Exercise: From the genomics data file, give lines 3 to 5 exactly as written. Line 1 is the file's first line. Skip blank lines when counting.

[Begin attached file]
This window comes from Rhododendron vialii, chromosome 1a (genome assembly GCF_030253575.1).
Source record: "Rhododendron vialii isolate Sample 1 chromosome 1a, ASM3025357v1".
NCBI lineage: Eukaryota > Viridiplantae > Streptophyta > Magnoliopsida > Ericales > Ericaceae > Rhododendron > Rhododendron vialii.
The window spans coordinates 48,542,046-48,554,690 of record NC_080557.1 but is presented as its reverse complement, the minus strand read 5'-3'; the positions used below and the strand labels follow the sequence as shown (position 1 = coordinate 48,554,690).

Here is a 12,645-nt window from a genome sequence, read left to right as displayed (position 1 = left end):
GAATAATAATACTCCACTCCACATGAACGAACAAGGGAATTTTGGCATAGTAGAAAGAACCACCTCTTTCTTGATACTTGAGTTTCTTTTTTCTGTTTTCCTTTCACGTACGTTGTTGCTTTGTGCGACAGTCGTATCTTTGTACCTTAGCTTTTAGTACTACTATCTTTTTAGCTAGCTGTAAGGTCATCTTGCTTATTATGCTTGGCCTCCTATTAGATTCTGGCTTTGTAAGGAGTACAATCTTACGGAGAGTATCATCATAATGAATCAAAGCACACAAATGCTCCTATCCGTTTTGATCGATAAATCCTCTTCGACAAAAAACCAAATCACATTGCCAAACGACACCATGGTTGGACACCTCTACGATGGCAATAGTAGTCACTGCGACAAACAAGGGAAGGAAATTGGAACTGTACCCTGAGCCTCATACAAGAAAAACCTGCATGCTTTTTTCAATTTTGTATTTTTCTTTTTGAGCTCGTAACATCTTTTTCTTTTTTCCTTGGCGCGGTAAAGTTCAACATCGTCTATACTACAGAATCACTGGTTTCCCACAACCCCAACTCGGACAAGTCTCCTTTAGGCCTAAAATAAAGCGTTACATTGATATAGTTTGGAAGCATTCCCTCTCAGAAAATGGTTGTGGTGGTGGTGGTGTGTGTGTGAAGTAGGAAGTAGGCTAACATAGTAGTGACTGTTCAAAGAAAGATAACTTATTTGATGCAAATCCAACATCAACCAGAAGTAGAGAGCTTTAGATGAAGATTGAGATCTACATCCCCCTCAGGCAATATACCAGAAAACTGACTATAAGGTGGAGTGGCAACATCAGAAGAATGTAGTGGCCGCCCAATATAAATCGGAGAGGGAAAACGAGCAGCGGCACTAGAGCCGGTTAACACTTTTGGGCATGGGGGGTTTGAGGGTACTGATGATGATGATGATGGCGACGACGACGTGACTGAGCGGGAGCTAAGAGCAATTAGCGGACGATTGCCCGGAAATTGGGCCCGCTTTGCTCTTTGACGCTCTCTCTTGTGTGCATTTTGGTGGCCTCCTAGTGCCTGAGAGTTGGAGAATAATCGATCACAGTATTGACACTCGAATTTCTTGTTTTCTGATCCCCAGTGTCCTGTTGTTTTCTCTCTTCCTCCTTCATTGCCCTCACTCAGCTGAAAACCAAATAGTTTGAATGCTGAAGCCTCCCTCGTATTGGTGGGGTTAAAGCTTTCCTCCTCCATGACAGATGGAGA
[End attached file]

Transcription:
NCBI lineage: Eukaryota > Viridiplantae > Streptophyta > Magnoliopsida > Ericales > Ericaceae > Rhododendron > Rhododendron vialii.
The window spans coordinates 48,542,046-48,554,690 of record NC_080557.1 but is presented as its reverse complement, the minus strand read 5'-3'; the positions used below and the strand labels follow the sequence as shown (position 1 = coordinate 48,554,690).

Here is a 12,645-nt window from a genome sequence, read left to right as displayed (position 1 = left end):